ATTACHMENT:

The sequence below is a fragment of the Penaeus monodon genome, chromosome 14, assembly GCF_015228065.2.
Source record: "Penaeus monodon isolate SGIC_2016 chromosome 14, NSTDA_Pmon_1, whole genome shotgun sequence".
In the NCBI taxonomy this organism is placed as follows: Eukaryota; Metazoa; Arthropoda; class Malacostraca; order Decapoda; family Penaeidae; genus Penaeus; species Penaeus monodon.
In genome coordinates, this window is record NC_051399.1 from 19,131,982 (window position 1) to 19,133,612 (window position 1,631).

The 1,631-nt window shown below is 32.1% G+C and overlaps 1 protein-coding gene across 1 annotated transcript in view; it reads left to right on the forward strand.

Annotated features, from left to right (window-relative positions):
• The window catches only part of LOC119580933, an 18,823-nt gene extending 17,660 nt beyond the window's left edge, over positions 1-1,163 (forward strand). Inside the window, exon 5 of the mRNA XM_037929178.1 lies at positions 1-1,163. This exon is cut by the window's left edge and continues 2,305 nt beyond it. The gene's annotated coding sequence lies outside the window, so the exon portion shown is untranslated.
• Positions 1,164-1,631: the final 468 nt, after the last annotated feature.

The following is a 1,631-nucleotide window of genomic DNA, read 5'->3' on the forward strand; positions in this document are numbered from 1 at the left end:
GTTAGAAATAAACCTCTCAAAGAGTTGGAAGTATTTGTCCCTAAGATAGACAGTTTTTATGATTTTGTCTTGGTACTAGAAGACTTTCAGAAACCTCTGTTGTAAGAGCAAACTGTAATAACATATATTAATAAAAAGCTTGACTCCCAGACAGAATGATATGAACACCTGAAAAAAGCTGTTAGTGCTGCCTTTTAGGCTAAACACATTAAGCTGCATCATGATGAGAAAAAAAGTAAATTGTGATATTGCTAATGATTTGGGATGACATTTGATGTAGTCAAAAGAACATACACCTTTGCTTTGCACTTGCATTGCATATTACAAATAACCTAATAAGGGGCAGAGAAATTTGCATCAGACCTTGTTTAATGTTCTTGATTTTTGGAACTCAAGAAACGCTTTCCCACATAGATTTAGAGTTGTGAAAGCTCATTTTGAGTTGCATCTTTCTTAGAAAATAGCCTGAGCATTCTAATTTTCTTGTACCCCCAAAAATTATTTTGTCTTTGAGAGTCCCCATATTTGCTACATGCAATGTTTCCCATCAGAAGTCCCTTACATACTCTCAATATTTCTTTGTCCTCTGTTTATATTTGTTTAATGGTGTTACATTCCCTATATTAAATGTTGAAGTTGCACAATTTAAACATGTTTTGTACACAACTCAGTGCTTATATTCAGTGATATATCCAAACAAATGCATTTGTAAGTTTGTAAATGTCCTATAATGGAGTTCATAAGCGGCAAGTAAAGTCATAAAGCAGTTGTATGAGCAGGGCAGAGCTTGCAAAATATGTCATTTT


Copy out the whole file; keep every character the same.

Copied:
The sequence below is a fragment of the Penaeus monodon genome, chromosome 14, assembly GCF_015228065.2.
Source record: "Penaeus monodon isolate SGIC_2016 chromosome 14, NSTDA_Pmon_1, whole genome shotgun sequence".
In the NCBI taxonomy this organism is placed as follows: Eukaryota; Metazoa; Arthropoda; class Malacostraca; order Decapoda; family Penaeidae; genus Penaeus; species Penaeus monodon.
In genome coordinates, this window is record NC_051399.1 from 19,131,982 (window position 1) to 19,133,612 (window position 1,631).

The 1,631-nt window shown below is 32.1% G+C and overlaps 1 protein-coding gene across 1 annotated transcript in view; it reads left to right on the forward strand.

Annotated features, from left to right (window-relative positions):
• The window catches only part of LOC119580933, an 18,823-nt gene extending 17,660 nt beyond the window's left edge, over positions 1-1,163 (forward strand). Inside the window, exon 5 of the mRNA XM_037929178.1 lies at positions 1-1,163. This exon is cut by the window's left edge and continues 2,305 nt beyond it. The gene's annotated coding sequence lies outside the window, so the exon portion shown is untranslated.
• Positions 1,164-1,631: the final 468 nt, after the last annotated feature.

The following is a 1,631-nucleotide window of genomic DNA, read 5'->3' on the forward strand; positions in this document are numbered from 1 at the left end:
GTTAGAAATAAACCTCTCAAAGAGTTGGAAGTATTTGTCCCTAAGATAGACAGTTTTTATGATTTTGTCTTGGTACTAGAAGACTTTCAGAAACCTCTGTTGTAAGAGCAAACTGTAATAACATATATTAATAAAAAGCTTGACTCCCAGACAGAATGATATGAACACCTGAAAAAAGCTGTTAGTGCTGCCTTTTAGGCTAAACACATTAAGCTGCATCATGATGAGAAAAAAAGTAAATTGTGATATTGCTAATGATTTGGGATGACATTTGATGTAGTCAAAAGAACATACACCTTTGCTTTGCACTTGCATTGCATATTACAAATAACCTAATAAGGGGCAGAGAAATTTGCATCAGACCTTGTTTAATGTTCTTGATTTTTGGAACTCAAGAAACGCTTTCCCACATAGATTTAGAGTTGTGAAAGCTCATTTTGAGTTGCATCTTTCTTAGAAAATAGCCTGAGCATTCTAATTTTCTTGTACCCCCAAAAATTATTTTGTCTTTGAGAGTCCCCATATTTGCTACATGCAATGTTTCCCATCAGAAGTCCCTTACATACTCTCAATATTTCTTTGTCCTCTGTTTATATTTGTTTAATGGTGTTACATTCCCTATATTAAATGTTGAAGTTGCACAATTTAAACATGTTTTGTACACAACTCAGTGCTTATATTCAGTGATATATCCAAACAAATGCATTTGTAAGTTTGTAAATGTCCTATAATGGAGTTCATAAGCGGCAAGTAAAGTCATAAAGCAGTTGTATGAGCAGGGCAGAGCTTGCAAAATATGTCATTTT